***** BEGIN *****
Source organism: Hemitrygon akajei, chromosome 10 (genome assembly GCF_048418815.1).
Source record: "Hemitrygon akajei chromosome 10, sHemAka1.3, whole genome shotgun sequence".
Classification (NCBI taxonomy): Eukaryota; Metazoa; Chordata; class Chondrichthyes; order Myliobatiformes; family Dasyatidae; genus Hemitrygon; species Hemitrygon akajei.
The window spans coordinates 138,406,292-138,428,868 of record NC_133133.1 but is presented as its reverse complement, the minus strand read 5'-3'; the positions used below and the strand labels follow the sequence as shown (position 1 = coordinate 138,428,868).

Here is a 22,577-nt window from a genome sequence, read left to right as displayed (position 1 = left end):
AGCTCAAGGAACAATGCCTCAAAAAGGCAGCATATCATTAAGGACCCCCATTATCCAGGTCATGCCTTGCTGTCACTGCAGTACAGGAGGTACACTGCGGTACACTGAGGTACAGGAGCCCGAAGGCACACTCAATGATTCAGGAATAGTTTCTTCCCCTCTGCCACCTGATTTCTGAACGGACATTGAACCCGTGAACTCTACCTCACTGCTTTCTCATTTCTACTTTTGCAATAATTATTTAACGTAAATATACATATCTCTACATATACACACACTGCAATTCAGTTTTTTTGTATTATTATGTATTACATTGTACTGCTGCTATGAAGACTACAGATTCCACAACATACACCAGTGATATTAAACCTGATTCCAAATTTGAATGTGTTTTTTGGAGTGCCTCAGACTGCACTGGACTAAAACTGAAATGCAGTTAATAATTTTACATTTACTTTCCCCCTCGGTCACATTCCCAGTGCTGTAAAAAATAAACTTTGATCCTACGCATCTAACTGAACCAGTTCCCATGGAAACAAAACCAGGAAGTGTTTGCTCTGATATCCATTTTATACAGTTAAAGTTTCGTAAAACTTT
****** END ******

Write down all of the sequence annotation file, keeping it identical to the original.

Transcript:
Source organism: Hemitrygon akajei, chromosome 10 (genome assembly GCF_048418815.1).
Source record: "Hemitrygon akajei chromosome 10, sHemAka1.3, whole genome shotgun sequence".
Classification (NCBI taxonomy): Eukaryota; Metazoa; Chordata; class Chondrichthyes; order Myliobatiformes; family Dasyatidae; genus Hemitrygon; species Hemitrygon akajei.
The window spans coordinates 138,406,292-138,428,868 of record NC_133133.1 but is presented as its reverse complement, the minus strand read 5'-3'; the positions used below and the strand labels follow the sequence as shown (position 1 = coordinate 138,428,868).

Here is a 22,577-nt window from a genome sequence, read left to right as displayed (position 1 = left end):
AGCTCAAGGAACAATGCCTCAAAAAGGCAGCATATCATTAAGGACCCCCATTATCCAGGTCATGCCTTGCTGTCACTGCAGTACAGGAGGTACACTGCGGTACACTGAGGTACAGGAGCCCGAAGGCACACTCAATGATTCAGGAATAGTTTCTTCCCCTCTGCCACCTGATTTCTGAACGGACATTGAACCCGTGAACTCTACCTCACTGCTTTCTCATTTCTACTTTTGCAATAATTATTTAACGTAAATATACATATCTCTACATATACACACACTGCAATTCAGTTTTTTTGTATTATTATGTATTACATTGTACTGCTGCTATGAAGACTACAGATTCCACAACATACACCAGTGATATTAAACCTGATTCCAAATTTGAATGTGTTTTTTGGAGTGCCTCAGACTGCACTGGACTAAAACTGAAATGCAGTTAATAATTTTACATTTACTTTCCCCCTCGGTCACATTCCCAGTGCTGTAAAAAATAAACTTTGATCCTACGCATCTAACTGAACCAGTTCCCATGGAAACAAAACCAGGAAGTGTTTGCTCTGATATCCATTTTATACAGTTAAAGTTTCGTAAAACTTT